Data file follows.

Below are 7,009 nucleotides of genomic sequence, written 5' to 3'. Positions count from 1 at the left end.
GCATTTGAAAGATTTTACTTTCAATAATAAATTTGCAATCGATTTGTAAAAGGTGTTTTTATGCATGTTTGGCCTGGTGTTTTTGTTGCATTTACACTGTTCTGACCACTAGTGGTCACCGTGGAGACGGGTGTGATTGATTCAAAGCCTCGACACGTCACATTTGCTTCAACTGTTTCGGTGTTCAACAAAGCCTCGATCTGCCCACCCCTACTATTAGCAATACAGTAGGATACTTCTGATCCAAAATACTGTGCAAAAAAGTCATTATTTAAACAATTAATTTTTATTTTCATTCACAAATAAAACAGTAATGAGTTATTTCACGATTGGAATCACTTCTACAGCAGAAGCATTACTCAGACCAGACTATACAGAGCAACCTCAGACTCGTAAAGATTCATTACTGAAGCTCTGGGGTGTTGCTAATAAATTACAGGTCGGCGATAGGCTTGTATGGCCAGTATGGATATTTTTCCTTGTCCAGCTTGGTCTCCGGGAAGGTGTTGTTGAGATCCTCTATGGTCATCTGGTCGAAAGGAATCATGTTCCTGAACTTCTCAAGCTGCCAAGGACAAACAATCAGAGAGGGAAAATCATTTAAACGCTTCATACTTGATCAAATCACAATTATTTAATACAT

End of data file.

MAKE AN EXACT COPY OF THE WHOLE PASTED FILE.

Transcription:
Below are 7,009 nucleotides of genomic sequence, written 5' to 3'. Positions count from 1 at the left end.
GCATTTGAAAGATTTTACTTTCAATAATAAATTTGCAATCGATTTGTAAAAGGTGTTTTTATGCATGTTTGGCCTGGTGTTTTTGTTGCATTTACACTGTTCTGACCACTAGTGGTCACCGTGGAGACGGGTGTGATTGATTCAAAGCCTCGACACGTCACATTTGCTTCAACTGTTTCGGTGTTCAACAAAGCCTCGATCTGCCCACCCCTACTATTAGCAATACAGTAGGATACTTCTGATCCAAAATACTGTGCAAAAAAGTCATTATTTAAACAATTAATTTTTATTTTCATTCACAAATAAAACAGTAATGAGTTATTTCACGATTGGAATCACTTCTACAGCAGAAGCATTACTCAGACCAGACTATACAGAGCAACCTCAGACTCGTAAAGATTCATTACTGAAGCTCTGGGGTGTTGCTAATAAATTACAGGTCGGCGATAGGCTTGTATGGCCAGTATGGATATTTTTCCTTGTCCAGCTTGGTCTCCGGGAAGGTGTTGTTGAGATCCTCTATGGTCATCTGGTCGAAAGGAATCATGTTCCTGAACTTCTCAAGCTGCCAAGGACAAACAATCAGAGAGGGAAAATCATTTAAACGCTTCATACTTGATCAAATCACAATTATTTAATACAT